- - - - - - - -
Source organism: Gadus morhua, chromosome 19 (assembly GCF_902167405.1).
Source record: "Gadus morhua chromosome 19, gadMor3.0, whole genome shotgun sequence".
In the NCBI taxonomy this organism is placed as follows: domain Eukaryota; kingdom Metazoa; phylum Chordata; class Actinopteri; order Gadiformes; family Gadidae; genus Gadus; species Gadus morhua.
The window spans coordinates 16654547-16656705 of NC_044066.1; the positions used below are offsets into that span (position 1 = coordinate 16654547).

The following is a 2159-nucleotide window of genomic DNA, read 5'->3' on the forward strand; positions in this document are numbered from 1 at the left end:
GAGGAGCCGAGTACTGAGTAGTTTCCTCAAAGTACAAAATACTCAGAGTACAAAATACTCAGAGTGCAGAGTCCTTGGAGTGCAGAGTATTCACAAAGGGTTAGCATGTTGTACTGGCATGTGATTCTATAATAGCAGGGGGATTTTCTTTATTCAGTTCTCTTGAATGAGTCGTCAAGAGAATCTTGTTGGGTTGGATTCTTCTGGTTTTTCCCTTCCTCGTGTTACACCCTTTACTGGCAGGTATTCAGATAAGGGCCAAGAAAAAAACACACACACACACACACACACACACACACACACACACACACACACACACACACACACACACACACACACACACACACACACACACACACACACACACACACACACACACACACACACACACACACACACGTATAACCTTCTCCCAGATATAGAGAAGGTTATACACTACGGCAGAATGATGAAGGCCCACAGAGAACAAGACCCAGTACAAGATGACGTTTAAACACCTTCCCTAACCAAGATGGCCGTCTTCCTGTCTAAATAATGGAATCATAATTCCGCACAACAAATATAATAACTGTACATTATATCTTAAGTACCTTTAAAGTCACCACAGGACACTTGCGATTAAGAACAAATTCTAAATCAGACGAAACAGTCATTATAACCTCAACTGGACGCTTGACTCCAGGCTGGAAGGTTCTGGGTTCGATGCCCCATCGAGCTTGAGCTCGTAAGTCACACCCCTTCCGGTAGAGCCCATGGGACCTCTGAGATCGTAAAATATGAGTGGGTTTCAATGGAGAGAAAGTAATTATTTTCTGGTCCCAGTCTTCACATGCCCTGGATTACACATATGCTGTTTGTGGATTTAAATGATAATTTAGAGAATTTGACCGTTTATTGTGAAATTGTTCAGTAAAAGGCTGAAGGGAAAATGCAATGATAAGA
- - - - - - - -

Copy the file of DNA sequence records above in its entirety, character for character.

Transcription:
Source organism: Gadus morhua, chromosome 19 (assembly GCF_902167405.1).
Source record: "Gadus morhua chromosome 19, gadMor3.0, whole genome shotgun sequence".
In the NCBI taxonomy this organism is placed as follows: domain Eukaryota; kingdom Metazoa; phylum Chordata; class Actinopteri; order Gadiformes; family Gadidae; genus Gadus; species Gadus morhua.
The window spans coordinates 16654547-16656705 of NC_044066.1; the positions used below are offsets into that span (position 1 = coordinate 16654547).

The following is a 2159-nucleotide window of genomic DNA, read 5'->3' on the forward strand; positions in this document are numbered from 1 at the left end:
GAGGAGCCGAGTACTGAGTAGTTTCCTCAAAGTACAAAATACTCAGAGTACAAAATACTCAGAGTGCAGAGTCCTTGGAGTGCAGAGTATTCACAAAGGGTTAGCATGTTGTACTGGCATGTGATTCTATAATAGCAGGGGGATTTTCTTTATTCAGTTCTCTTGAATGAGTCGTCAAGAGAATCTTGTTGGGTTGGATTCTTCTGGTTTTTCCCTTCCTCGTGTTACACCCTTTACTGGCAGGTATTCAGATAAGGGCCAAGAAAAAAACACACACACACACACACACACACACACACACACACACACACACACACACACACACACACACACACACACACACACACACACACACACACACACACACACACACACACACACACACACACACACACACACGTATAACCTTCTCCCAGATATAGAGAAGGTTATACACTACGGCAGAATGATGAAGGCCCACAGAGAACAAGACCCAGTACAAGATGACGTTTAAACACCTTCCCTAACCAAGATGGCCGTCTTCCTGTCTAAATAATGGAATCATAATTCCGCACAACAAATATAATAACTGTACATTATATCTTAAGTACCTTTAAAGTCACCACAGGACACTTGCGATTAAGAACAAATTCTAAATCAGACGAAACAGTCATTATAACCTCAACTGGACGCTTGACTCCAGGCTGGAAGGTTCTGGGTTCGATGCCCCATCGAGCTTGAGCTCGTAAGTCACACCCCTTCCGGTAGAGCCCATGGGACCTCTGAGATCGTAAAATATGAGTGGGTTTCAATGGAGAGAAAGTAATTATTTTCTGGTCCCAGTCTTCACATGCCCTGGATTACACATATGCTGTTTGTGGATTTAAATGATAATTTAGAGAATTTGACCGTTTATTGTGAAATTGTTCAGTAAAAGGCTGAAGGGAAAATGCAATGATAAGA